One of the reasons that lung cancer is such a devastating form of cancer is that many of its early symptoms are nonspecific and vague. This allows the cancer to progress until it’s at an advanced stage and harder to treat.
For example, one of the symptoms of lung cancer is a cough, which can be a sign of many things, some of which are benign. In lung cancer, coughs are the result of tumors blocking the air passage. Another symptom of lung cancer is a constant, achy pain in the chest, which again, might be the sign of something else. Other symptoms of lung cancer can include recurrent bouts of bronchitis and pneumonia, shortness of breath, coughing up blood, swelling in the face and the neck, and hoarseness. The patient might also experience fever, wheezing, oddly shaped fingernails, and difficulty in swallowing.
As the cancer progresses, symptoms may arise that seem not to be related to the lungs. These symptoms arise because the cancer has spread and has begun to interfere with other organs, such as the kidneys, the adrenal glands (two glands that sit on top of the kidneys), the bones, the other lung, the pericardium, (the membrane that encloses the heart), and the brain. The symptoms of metastasized lung cancer can be weakness, pain, bone fractures, blood clots, unexplained bleeding, and headache.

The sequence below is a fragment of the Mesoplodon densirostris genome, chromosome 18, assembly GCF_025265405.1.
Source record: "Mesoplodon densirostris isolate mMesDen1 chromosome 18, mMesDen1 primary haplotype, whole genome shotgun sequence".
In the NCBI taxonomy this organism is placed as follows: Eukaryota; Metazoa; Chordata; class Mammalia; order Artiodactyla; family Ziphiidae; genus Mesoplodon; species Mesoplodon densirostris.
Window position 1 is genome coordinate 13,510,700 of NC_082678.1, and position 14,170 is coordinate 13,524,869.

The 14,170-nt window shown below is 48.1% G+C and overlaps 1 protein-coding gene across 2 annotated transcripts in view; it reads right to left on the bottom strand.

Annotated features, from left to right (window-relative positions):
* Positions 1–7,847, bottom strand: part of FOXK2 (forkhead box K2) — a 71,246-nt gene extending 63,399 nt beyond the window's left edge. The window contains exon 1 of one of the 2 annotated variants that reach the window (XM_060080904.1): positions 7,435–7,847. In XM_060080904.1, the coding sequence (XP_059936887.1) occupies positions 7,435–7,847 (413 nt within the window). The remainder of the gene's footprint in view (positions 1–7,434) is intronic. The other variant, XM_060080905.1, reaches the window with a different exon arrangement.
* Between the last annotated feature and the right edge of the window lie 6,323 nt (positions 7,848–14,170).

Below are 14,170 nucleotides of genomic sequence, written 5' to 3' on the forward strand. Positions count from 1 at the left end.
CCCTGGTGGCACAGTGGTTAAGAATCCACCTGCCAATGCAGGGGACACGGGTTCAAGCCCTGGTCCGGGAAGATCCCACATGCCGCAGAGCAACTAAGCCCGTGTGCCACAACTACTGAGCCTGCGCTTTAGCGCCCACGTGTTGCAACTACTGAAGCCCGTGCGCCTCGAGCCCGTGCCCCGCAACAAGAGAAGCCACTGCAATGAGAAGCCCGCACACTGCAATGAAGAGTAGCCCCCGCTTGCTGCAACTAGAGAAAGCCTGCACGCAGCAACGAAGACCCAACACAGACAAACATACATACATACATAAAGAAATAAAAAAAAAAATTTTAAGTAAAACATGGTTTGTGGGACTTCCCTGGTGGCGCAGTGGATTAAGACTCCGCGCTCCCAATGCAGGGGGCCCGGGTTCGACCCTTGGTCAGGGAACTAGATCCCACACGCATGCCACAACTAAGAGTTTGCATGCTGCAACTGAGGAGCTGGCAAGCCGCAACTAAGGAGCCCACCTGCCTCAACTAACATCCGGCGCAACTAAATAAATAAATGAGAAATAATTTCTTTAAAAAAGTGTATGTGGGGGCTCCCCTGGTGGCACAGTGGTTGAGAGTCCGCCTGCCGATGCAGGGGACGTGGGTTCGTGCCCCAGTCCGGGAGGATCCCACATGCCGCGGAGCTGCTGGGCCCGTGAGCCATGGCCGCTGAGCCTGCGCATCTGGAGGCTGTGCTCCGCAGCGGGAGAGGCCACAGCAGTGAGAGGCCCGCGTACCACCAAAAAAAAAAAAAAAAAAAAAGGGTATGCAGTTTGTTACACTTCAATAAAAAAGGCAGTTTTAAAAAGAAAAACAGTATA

Sometimes, the tumor in the lung produces hormones that result in other symptoms. Some lung cancers secrete a hormone that causes the levels of sodium in the body to drop precipitously. This can lead to a variety of symptoms, including mental confusion. The drop in sodium may even put the patient in a coma. Like other cancers, lung cancer can also cause the patient to lose their appetite, become fatigued, and lose weight.
Since the symptoms of lung cancer are so vague and can be caused by many other conditions, it’s important that the patient visit his or her doctor if these symptoms last for more than two weeks. The earlier lung cancer is diagnosed and treated, the better the outcome might be for the patient.